Two South Africans – a former Singapore expat and a current one – are collaborating on a great cause in their home country.
After finishing a stint in Singapore in 2012, AMANDA SECCOMBE has gone on to launch a non-profit called the Eyes2Eyes Foundation, which aims to help people with treatable blindness in South Africa. Amanda was inspired to start the organisation after her own personal experience – and ongoing journey – with eye disease.
Artist SUE GRAY still lives in Singapore; she met Amanda here, and the two kept in touch in the years that followed. When Sue heard about Amanda’s challenges and the launch of Eyes2Eyes, she sought a way to get involved. She’s now selling fine art prints from her “Uprooted” series of paintings, and donating 100 percent of the proceeds to the foundation.
Tell us a bit about yourself and your time in Singapore.
I grew up on a farm in the Eastern Cape of South Africa, and ended up living in Cape Town most of my life. For years, I worked in marketing in the financial services industry, but eventually took a leap of faith into my great love of textiles and clothing, just before moving to Asia. Hong Kong was the first stop, but it was in Singapore that I started the brand White Ginger. I loved my time in Singapore, with frequent trips to Vietnam and Indonesia to source textiles and new designs. The expat community was great fun and leaving was bittersweet.
What did you do when you returned home?
I came back to South Africa in 2012 and started a new clothing and gifting company called Sunday Girl, which I still own and manage from Cape Town. When my eye problems started, I moved away from clothing production and added a bespoke florist service to the brand. It was a steep learning curve, but somehow flowers and foliage were more forgiving and therapeutic than trying to quality-control garment production with very limited sight! I’ve spent the last year back at university, completing a postgraduate degree in community eye health to improve my understanding of the landscape of eye care in the country.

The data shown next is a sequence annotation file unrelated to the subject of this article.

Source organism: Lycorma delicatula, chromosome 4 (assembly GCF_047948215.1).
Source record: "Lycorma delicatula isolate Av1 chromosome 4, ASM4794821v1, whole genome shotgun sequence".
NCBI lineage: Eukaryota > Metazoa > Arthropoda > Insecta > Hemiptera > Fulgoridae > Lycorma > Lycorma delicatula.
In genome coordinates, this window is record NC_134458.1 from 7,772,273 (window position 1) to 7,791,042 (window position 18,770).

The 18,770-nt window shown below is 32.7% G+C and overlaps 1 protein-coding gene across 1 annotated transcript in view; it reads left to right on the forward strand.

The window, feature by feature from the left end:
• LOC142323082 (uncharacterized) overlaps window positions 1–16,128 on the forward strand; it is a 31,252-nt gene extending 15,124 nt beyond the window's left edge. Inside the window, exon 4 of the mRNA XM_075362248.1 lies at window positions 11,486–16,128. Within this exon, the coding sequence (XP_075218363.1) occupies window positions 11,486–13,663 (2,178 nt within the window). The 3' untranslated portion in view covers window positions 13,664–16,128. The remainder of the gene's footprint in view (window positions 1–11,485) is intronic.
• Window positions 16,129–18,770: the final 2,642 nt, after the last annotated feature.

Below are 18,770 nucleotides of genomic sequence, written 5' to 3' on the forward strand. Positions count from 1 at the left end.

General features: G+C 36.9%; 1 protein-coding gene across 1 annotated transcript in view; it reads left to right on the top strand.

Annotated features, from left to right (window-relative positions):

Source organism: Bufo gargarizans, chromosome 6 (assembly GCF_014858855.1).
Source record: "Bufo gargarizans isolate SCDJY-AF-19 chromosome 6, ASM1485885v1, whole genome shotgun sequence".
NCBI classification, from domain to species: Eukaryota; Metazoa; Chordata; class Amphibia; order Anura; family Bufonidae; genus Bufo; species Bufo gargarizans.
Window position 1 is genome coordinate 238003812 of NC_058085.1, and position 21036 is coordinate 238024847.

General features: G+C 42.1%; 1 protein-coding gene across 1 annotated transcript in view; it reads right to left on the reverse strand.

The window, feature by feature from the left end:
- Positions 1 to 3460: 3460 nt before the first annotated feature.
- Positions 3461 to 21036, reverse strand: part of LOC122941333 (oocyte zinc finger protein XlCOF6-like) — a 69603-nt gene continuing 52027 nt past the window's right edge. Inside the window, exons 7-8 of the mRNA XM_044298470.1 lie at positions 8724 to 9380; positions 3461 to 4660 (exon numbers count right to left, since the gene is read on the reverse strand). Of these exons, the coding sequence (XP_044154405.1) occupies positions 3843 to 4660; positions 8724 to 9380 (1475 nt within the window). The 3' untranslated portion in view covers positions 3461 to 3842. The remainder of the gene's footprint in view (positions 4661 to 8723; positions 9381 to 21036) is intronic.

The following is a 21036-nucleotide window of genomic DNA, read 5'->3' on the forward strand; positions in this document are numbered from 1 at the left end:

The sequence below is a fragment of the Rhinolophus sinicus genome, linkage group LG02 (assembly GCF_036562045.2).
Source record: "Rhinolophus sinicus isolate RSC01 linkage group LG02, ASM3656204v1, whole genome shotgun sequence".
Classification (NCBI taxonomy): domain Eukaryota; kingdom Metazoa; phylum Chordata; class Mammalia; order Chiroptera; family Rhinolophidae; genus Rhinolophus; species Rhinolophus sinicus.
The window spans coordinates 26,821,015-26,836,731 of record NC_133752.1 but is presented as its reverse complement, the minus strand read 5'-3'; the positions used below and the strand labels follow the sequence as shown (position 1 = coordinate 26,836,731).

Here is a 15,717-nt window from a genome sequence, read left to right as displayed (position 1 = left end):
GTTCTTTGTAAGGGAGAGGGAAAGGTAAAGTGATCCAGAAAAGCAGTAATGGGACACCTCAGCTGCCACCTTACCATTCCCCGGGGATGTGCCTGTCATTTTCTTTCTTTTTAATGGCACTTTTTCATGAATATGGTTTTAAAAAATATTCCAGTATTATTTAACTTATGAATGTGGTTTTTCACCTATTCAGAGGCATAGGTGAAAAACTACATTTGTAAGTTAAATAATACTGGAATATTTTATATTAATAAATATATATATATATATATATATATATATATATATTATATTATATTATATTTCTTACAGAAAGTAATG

Tell us about your personal background to the Eyes2Eyes Foundation.
In 2018, I lost my sight very suddenly in both eyes following a bacterial infection. Within a period of three weeks, my sight was completely gone. I went from being totally independent to living in the dark and eventually learning skills to live with severe low vision.
The condition was eventually diagnosed as acanathamoeba keratitis, resulting in my corneas being slowly and painfully eaten by living amoeba over a period of six months. My visual rehabilitation has taken almost three years to get to a point where I have functional vision for 10 hours a day – in one eye. The journey has been harrowing and humbling, and gave me huge insight into the challenges faced by our blind communities in South Africa. Eye care receives very little funding and support, so people end up living with avoidable and preventable blindness because of this.
I decided to try and do something to help others – and Eyes2Eyes was born. The name is based on the gift of sight from one eye to another through corneal donation. I was most fortunate to receive two donor corneas from America. Many people in South Africa don’t have that privilege, with cornea tissue being unavailable and the cost of transplants prohibitive. My vision still needs to be augmented with scleral lenses, and I hope to have my right eye fitted in early 2022.
What are some of the goals of Eyes2Eyes?
We have three main goals. The first is to purchase innovative new technology to facilitate screening of corneal disease; currently, there is only one microscope for this purpose in all of South Africa. Secondly, we’d like to fund two cornea transplants a month for public sector patients; currently, hundreds of patients are awaiting transplants in the Western Cape alone, with no cornea tissue available locally. Our third project is to provide customised scleral lenses to patients with cornea disease. These lenses are brought in from New Zealand – we don’t have the technology to make them locally and each one is designed to fit the contours of the diseased corneas of each patient so they get great vision and comfortable wear, without compromising their corneas further.
How common is corneal blindness?
Corneal blindness accounts for approximately 11 percent of blindness. This can be the result of trauma or disease, and more than 80 percent of cases can be treated effectively. Globally, the biggest cause of avoidable blindness is cataracts, with glaucoma and diabetic retinopathy accounting for around 20 percent of avoidable eye disease.
How did you come to collaborate with Sue on Eyes2Eyes?